Character Class

The Dwarven Monk – I Know Kung Fu

It is somewhat apropos that as I write this article, I am drinking a nice beer.    Yes, I’m talking about Dwarves, our miniature beer swilling buddies.    Unlike previous articles, where we’ve talked about healing or how to make a great UI, this time:   “I Know Kung-Fu”.

In Mists of Pandaria along with a new race, the Pandarens, we have a brand new class: The Monk.   Like Druids and Paladins, the Monks have a spec for DPS, Tanking and Healing.     In that respect, as a hybrid class, the Monk is not treading any new ground.  However, the Monk brings new mechanics to the game that are an appealing new twist to how the character is played.   Though many people will likely create a Panda Monk, I believe the Dwarf is the penultimate character race for the new Monk class….  Look at it this way. Dwarves like drinking, and are very capable with their fists.  Granted, their kicks may only reach the mid-section of other -taller-races, that in and of itself, is a bonus.  Leveling a Dwarven monk once Mists of Pandaria goes live will be one of my top priorities.    To that end, I wanted to get a feel for the class during the beta so I could make a more informed decision once Mists is released.

Initial Impressions

Leveling around Iron Forge as a Monk is somewhat different than I was expecting.  In the first few levels, you have only a few abilities available to kill the various mobs that inhabit Coldridge Valley.  At this point in your progression Jab is your primary talent.  Jab does a small amount of damage and also generates Chi, your critical resource for future abilities.   It also consumes “Energy” which is your primary resource.   As you use your abilities and attack your target you build up and use Chi for greater and more damaging attacks.   You can’t ignore your energy, of course, because without it you are unable to generate more chi.

Early Levels

The first level or two as I mentioned earlier you only have your “Jab” capability.  Granted, it doesn’t take much to get from level 1 to level 3, but without anything to really expend Chi on, it doesn’t feel as smooth as it should.   At level 3 you finally gain your first ability to use Chi: Tiger Palm.  NOW we’re talking.   With the Tiger Palm ability,  you are able to start taking down mobs quite quickly.   Tiger Palm damages the target for some amount, dependent upon your level, plus an additional amount if the target is over 50%.


That’s it.   No more abilities are added until level 7, when you get Blackout kick (an attack that is tuned to work with Tiger Palm,  as it’s only available when your target is at 35% or lower in health).     Essentially, the monk doesn’t feel like a complete class until you get blackout kick.   You can hit, you can roll (a nice ability, btw)…but that’s about it.   Once you hit level 7 you can punch and kick with the best of ’em.   At that point, the leveling begins to be more interesting and you begin to feel…well, like a hero.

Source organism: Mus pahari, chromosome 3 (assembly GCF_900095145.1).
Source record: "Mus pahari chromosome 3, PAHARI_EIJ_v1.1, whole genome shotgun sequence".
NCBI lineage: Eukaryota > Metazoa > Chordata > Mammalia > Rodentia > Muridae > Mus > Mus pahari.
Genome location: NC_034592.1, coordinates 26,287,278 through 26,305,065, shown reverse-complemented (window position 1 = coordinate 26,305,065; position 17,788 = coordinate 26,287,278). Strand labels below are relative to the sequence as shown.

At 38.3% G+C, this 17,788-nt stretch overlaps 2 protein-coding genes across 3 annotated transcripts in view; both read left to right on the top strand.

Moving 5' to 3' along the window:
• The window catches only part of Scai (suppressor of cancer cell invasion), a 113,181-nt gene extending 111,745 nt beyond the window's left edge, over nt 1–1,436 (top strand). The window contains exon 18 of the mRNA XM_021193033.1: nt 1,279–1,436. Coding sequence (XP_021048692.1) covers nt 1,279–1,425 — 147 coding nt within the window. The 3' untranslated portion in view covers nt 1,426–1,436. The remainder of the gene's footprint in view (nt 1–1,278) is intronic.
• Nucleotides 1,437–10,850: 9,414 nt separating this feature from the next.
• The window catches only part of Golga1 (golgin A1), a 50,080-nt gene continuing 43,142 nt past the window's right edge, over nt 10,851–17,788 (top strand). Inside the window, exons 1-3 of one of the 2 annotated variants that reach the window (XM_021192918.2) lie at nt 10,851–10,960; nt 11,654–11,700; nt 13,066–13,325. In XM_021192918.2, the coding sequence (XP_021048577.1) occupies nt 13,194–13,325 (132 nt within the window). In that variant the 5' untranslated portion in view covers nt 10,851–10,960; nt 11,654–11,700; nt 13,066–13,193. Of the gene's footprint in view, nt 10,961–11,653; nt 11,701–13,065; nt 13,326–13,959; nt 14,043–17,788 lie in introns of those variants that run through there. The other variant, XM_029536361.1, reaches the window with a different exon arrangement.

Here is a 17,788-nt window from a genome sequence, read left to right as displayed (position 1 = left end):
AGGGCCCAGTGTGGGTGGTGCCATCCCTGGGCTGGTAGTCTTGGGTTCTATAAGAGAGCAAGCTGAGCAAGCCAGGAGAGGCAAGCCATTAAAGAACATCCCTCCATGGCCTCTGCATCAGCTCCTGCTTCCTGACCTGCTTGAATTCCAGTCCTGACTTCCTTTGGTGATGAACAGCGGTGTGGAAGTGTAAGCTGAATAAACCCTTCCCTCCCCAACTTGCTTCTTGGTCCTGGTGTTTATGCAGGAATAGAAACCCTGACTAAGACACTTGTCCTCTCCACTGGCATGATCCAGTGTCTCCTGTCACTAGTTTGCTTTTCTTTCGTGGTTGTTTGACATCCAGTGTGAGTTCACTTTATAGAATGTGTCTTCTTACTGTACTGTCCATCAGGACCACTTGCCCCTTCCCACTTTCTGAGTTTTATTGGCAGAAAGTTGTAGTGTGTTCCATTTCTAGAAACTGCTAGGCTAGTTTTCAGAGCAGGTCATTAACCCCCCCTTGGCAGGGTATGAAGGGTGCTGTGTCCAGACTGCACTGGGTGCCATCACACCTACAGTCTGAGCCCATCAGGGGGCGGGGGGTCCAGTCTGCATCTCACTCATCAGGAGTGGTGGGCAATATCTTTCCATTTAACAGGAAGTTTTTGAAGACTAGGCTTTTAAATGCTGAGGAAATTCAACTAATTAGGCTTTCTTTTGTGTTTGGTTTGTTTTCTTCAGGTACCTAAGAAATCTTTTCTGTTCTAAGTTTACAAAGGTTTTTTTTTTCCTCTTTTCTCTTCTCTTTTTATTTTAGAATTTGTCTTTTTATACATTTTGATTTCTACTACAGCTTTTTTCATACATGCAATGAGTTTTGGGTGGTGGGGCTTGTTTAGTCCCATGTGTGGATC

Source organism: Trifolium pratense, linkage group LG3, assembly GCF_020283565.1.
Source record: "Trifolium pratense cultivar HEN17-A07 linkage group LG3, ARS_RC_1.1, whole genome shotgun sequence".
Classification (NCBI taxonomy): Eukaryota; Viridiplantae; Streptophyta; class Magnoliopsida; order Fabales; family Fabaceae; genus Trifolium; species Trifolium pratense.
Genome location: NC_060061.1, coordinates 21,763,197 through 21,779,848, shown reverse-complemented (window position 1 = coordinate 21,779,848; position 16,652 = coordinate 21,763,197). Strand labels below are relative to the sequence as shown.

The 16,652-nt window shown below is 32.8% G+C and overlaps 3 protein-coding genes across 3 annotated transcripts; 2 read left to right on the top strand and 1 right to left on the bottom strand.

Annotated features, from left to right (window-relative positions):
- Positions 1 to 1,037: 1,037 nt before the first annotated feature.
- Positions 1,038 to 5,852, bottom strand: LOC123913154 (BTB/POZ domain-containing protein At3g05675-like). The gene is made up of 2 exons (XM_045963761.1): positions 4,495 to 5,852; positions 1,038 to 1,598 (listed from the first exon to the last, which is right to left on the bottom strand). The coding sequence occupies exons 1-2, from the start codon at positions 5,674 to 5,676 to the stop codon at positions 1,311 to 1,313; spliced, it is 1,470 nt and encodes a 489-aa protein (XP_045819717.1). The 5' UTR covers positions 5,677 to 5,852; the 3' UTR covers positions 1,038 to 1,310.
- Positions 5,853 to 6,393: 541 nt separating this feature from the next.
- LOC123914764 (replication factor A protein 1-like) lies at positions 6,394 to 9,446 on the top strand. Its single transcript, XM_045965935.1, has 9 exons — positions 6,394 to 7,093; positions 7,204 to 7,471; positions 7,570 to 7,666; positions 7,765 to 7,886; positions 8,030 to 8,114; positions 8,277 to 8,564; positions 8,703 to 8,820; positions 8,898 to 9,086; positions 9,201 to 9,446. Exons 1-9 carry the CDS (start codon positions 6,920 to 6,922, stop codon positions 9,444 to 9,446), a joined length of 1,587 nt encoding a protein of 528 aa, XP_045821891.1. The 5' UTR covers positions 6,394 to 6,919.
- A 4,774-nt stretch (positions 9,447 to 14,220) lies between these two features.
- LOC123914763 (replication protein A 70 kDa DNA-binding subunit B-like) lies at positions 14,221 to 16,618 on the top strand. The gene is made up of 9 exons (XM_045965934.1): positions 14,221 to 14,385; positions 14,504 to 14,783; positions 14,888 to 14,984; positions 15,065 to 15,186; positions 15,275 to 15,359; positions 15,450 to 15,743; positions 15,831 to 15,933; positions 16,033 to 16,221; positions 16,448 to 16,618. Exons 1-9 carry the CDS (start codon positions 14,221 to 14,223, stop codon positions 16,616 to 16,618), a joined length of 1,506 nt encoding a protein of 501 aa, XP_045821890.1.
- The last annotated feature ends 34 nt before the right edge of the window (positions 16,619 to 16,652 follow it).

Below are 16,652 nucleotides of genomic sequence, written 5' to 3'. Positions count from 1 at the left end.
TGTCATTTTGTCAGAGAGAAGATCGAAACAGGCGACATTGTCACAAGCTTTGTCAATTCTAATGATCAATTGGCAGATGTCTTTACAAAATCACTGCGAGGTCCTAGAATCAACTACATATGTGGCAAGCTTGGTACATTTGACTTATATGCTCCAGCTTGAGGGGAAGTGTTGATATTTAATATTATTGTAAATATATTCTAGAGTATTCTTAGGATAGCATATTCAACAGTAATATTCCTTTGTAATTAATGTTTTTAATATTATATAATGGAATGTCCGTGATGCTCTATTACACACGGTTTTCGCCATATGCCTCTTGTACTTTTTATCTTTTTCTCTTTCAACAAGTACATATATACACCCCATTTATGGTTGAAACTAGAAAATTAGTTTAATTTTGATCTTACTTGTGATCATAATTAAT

At level 7-10 you begin to see glimpses of what the Monk’s priority/rotation is going to be at end game.  My initial impression is that it will be halfway between a rogue (and their combo points) and a death knight (with runes).   Since you only have 4 Chi slots, the key will be rapidly building up to your full Chi and then expending it WISELY.

Wrap It Up, I’ll Take It!

The Monk class will be an interesting new experience within the game.   A new hybrid with DPS, Tanking and Healing ability and a new mechanic with which to initiate all sorts of finishing moves.  The Monk feels familiar, but at the same time, very, very different.


  • A New Resource: Chi.   Chi is somewhat like the  Death Knights rune system, but unlike the DK’s runes, Chi doesn’t seem to  dissapate over time.  Once you build  it up, you can save it for heavy hits at the beginning of the next fight.   The finishing moves that use Chi are unique and as far as I can tell right now, effective.
  • I like how smoothly the  animations move from empty hand attacks (jab) to new attacks as you gain  various weapons (jab becomes sever once you have weapons in your  hands).   It feels natural.


  • Early leveling (from 1-7)  feels incomplete from the perspective of power.   Up until level 7, you can basically  smack things with your hands.  At level 7, you can finally use your feet.   Based on my experience,  I would argue that Monks should get some sort of kicking attack earlier in leveling.

It’s still early in my leveling of my Dwarven monk, but it’s proving to be interesting..   Leveling on the older Cataclysm starting areas is not as smooth or as “peaceful” as leveling a Pandarian Monk, but it is proving to be interesting.    Stick with me as I continue to examine the early levels of Dwarven Monk Leveling.

3 Comments on The Dwarven Monk – I Know Kung Fu

  1. Interesting that you didn’t get Blackout Kick until level 7. I just got into the beta last night and rolled an Orc Monk and I got Blackout Kick at level 4. Or maybe it was level 3. =( I logged out at level 4 so I know it wasn’t later than that. Guess I should’ve been keeping better track of when spells appeared in my task bar. (There’s no Monk trainer in the Orc starting area yet so there’s no “learning” abilities.)

    You’re absolutely right about the difference Blackout Kick makes in the play experience. Even with just those three spells, it feels like a complete rotation.

    • Appparently (according to MMO-Champion) they JUST changed a number of key attributes of Blackout Kick:
      1. It now uses 1 Chi (instead of 2)
      2. It can be used ANYTIME but when the target is below 50%, it does a DoT

      So, they are changing it up a bit and I’m guessing many people have similar feedback. I’m not sure if they may have changed when you ge the attack as well, so you never know.
      Mukluk´s last blog post ..The Dwarven Monk – I Know Kung Fu

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